The high street fashion retailer has introduced a diverse array of mannequins representing a range of ethnic backgrounds and featuring natural body features, including stretch marks and vitiligo, Campaign reports.
The figures were created in-house with help from makeup artists and will be on show in the brand's two stores in Westfield Stratford City, London and Bluewater Shopping Centre, Kent. They are part of the brand's ongoing #MakeYourMark campaign, launched in December 2017, which encourages people to embrace their so-called "flaws" and reject what "the world perceives as perfection".
Missguided also says it is committed to changing attitudes towards body image within the fashion industry as a whole, so it will be interesting to see if any other high street retailers introduce the same modifications to their dummies.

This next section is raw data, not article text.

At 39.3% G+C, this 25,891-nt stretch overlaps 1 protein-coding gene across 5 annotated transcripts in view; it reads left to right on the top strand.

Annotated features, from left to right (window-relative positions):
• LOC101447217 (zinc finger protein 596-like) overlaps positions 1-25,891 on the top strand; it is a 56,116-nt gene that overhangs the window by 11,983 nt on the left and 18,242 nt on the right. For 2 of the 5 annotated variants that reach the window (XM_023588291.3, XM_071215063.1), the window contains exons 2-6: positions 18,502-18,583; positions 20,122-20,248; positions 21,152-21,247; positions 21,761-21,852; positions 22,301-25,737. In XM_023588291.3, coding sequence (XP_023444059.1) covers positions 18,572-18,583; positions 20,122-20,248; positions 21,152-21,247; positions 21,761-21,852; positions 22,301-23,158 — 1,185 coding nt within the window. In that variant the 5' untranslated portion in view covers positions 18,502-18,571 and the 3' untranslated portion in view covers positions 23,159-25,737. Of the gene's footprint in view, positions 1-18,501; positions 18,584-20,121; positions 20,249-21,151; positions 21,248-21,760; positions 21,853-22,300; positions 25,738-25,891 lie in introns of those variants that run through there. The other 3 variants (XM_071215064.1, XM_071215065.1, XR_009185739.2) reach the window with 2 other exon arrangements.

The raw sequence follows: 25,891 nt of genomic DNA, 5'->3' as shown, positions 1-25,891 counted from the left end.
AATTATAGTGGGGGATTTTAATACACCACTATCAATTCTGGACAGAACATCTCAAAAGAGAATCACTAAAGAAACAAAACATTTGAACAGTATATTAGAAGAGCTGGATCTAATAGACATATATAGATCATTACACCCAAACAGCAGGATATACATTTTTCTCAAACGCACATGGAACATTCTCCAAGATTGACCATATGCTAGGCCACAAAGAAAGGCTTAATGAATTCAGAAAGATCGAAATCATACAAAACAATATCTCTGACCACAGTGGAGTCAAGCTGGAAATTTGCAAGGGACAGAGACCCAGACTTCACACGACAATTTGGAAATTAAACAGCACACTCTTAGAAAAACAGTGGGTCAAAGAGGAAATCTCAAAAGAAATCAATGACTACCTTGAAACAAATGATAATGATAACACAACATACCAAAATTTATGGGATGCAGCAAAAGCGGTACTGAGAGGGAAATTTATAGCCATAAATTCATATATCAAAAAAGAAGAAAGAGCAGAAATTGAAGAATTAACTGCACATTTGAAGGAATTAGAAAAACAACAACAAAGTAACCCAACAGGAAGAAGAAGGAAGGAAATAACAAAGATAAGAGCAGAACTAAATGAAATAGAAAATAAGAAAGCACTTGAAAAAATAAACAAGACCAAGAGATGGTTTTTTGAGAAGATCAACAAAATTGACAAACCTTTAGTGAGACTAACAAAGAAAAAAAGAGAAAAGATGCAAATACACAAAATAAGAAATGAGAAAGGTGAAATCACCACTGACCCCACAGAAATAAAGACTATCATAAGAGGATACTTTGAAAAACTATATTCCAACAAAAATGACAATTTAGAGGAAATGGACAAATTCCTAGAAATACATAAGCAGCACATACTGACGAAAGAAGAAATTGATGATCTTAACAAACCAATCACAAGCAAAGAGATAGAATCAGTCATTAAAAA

The retailer isn't the first to change its mannequins for the better, of course. Debenhams introduced size 16 mannequins, diverging from the usual size 8 or 10, in its stores back in 2013 to reflect the average UK dress size.
A study published in the Journal of Eating Disorders last year found that the average female shop mannequin in the UK looks very underweight, helping to reinforce an unhealthy “ultra-thin” ideal, which just goes to show the importance of Missguided's latest move. People need to see themselves reflected back at them when they go shopping.
The response to Missguided's decision to stop airbrushing its models was overwhelmingly positive, with people on social media hailing it as bold, refreshing and "a step in the right direction".
"This makes me feel so much better, after seeing my stretch marks in a changing room mirror yesterday I nearly cried," one woman tweeted. If that's anything to go by, we're sure the mannequins will go down a treat.
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